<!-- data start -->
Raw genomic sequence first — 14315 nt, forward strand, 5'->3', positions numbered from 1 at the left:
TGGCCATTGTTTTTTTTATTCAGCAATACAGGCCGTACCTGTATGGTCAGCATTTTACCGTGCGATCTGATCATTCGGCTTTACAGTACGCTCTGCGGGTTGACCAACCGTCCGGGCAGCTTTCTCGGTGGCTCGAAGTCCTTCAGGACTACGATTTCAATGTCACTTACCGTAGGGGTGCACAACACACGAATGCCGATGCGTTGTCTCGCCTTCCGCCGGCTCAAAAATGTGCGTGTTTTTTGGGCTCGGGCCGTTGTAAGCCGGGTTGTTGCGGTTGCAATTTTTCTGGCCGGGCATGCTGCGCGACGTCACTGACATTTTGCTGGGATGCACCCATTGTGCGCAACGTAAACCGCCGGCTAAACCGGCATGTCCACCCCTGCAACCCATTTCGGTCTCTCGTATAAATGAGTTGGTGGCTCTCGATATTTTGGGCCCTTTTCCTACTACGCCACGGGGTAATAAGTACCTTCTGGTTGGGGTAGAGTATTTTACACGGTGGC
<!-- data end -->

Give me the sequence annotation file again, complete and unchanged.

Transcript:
Raw genomic sequence first — 14315 nt, forward strand, 5'->3', positions numbered from 1 at the left:
TGGCCATTGTTTTTTTTATTCAGCAATACAGGCCGTACCTGTATGGTCAGCATTTTACCGTGCGATCTGATCATTCGGCTTTACAGTACGCTCTGCGGGTTGACCAACCGTCCGGGCAGCTTTCTCGGTGGCTCGAAGTCCTTCAGGACTACGATTTCAATGTCACTTACCGTAGGGGTGCACAACACACGAATGCCGATGCGTTGTCTCGCCTTCCGCCGGCTCAAAAATGTGCGTGTTTTTTGGGCTCGGGCCGTTGTAAGCCGGGTTGTTGCGGTTGCAATTTTTCTGGCCGGGCATGCTGCGCGACGTCACTGACATTTTGCTGGGATGCACCCATTGTGCGCAACGTAAACCGCCGGCTAAACCGGCATGTCCACCCCTGCAACCCATTTCGGTCTCTCGTATAAATGAGTTGGTGGCTCTCGATATTTTGGGCCCTTTTCCTACTACGCCACGGGGTAATAAGTACCTTCTGGTTGGGGTAGAGTATTTTACACGGTGGC